My pastor mentioned the word “liturgical” to the congregation tonight and asked if anyone knew what it meant. I’m never actually allowed to answer these questions. Drats! Anyway, one member said, “wordy” while another said, “legalistic,” while another said “organized.” In short, liturgical is the adjectival form of “liturgy,” which has to do with the order of service. When I use the word I generally have Christian service in mind but I suppose it can be applied to other religious rites and rituals as well.
Anyway, my pastor proceeded to mention the differences between so-called high and low church worship but then he said that if we want to get down to it, our church is liturgical because we do have an order of service. In our church we begin with prayer, move into singing songs of praise and worship, then we hear the sermon, make an altar call, receive the offering, and finally dismiss. But every service is slightly different and we’re not locked into this particular order of service.
In my book, so-called low church traditions are non-liturgical, at least as I think of liturgy. When I think of liturgy I think of an order of service that has deep roots in tradition. I think of something that stands the test of time. I think of something that remains fairly consistent throughout the ages. This isn’t to say that there’s never any change (twas a time when the Catholic Mass was all in Latin; no more), but the changes are small and incremental (sorry for the redundancy).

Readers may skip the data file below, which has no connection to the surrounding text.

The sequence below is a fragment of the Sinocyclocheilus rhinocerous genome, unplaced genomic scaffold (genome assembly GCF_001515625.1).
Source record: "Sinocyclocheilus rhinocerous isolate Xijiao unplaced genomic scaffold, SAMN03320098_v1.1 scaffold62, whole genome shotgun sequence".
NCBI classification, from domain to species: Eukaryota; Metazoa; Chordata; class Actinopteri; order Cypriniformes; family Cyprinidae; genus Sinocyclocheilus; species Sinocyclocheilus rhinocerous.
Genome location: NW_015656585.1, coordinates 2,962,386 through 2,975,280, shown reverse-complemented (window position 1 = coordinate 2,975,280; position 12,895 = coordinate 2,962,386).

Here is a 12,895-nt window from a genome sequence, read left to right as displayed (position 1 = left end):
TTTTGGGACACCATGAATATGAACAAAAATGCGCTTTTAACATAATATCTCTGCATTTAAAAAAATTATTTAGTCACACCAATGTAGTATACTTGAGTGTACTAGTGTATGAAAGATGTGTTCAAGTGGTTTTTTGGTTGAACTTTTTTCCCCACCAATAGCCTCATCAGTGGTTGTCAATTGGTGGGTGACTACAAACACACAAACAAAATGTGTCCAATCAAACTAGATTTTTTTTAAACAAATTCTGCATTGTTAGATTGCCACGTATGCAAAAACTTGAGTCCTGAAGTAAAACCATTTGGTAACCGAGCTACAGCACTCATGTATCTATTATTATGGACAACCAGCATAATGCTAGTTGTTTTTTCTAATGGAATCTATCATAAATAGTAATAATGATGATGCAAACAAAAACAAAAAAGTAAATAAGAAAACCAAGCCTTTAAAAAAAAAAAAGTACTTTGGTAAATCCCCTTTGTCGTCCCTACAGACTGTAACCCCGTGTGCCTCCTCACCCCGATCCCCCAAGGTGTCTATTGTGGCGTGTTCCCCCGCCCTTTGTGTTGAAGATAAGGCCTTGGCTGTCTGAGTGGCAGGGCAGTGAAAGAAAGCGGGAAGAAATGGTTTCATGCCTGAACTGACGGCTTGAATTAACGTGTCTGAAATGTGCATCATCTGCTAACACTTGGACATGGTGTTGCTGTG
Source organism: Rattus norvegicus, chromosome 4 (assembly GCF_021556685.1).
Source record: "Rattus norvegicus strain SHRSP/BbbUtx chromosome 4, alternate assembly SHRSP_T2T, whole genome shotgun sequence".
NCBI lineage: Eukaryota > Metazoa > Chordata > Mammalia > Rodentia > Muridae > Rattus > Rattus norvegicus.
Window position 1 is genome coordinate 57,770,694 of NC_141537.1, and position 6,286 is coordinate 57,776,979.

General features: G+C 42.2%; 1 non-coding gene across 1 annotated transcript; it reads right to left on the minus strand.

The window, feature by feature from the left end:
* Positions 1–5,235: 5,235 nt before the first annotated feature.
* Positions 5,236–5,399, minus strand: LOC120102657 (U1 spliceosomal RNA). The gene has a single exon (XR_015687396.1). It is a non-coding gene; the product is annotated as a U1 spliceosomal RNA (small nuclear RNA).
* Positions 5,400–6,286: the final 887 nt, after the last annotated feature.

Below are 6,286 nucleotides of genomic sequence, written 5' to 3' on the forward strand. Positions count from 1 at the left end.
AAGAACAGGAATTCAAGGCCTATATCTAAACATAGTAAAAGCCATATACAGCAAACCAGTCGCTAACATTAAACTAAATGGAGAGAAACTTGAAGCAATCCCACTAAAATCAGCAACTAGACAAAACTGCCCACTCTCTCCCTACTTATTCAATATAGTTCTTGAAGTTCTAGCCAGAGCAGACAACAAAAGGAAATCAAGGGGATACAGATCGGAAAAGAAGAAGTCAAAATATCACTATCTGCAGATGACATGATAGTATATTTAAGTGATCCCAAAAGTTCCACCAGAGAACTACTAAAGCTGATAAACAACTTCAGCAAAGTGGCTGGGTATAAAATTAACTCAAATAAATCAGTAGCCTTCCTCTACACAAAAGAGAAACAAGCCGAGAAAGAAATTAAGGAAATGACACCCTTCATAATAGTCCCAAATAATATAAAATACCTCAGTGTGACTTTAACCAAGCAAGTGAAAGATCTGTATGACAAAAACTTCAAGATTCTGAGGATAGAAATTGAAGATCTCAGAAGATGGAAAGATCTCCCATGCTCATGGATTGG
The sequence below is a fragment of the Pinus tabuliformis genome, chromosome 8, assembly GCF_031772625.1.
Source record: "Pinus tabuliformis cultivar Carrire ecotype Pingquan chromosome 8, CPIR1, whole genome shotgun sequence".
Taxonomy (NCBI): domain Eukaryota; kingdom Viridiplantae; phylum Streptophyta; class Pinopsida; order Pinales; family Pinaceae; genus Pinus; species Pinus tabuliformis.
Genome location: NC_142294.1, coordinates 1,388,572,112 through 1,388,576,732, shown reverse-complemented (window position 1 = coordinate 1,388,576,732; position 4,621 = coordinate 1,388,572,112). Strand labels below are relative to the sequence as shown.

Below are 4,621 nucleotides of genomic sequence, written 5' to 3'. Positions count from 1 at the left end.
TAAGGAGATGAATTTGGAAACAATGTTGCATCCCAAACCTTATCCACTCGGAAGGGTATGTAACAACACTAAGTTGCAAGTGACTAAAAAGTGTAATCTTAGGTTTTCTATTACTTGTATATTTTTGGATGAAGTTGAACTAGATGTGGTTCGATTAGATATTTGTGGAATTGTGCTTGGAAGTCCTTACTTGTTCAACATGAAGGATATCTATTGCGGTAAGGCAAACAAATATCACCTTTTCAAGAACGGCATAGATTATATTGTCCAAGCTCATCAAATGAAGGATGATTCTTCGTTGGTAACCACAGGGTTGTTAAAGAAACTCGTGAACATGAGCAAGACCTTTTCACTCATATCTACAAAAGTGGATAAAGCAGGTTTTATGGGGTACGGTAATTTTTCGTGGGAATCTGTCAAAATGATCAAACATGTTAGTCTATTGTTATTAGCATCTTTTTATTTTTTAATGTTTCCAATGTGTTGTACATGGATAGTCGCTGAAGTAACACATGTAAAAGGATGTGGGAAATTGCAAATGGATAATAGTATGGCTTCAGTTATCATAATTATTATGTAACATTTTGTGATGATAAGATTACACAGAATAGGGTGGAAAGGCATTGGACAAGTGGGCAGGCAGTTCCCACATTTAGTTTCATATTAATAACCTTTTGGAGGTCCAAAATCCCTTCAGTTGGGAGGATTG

Now I don’t particularly care if my church is to be considered liturgical or non-liturgical. We can play with words and discern an order in any service. Fine. Then call all churches liturgical if you must. But as far as I’m concerned, Orthodox, Catholics, and certain Anglicans fit the bill. I have no idea what those rascally Lutherans do so I can’t be sure where they fit on the spectrum and I’ve seen enough variation among Presbyterians to confuse me as to where they’d go as well.
So that’s that. I’d be interested to hear from people of different traditions and see what you think about the whole liturgical vs. non-liturgical distinction.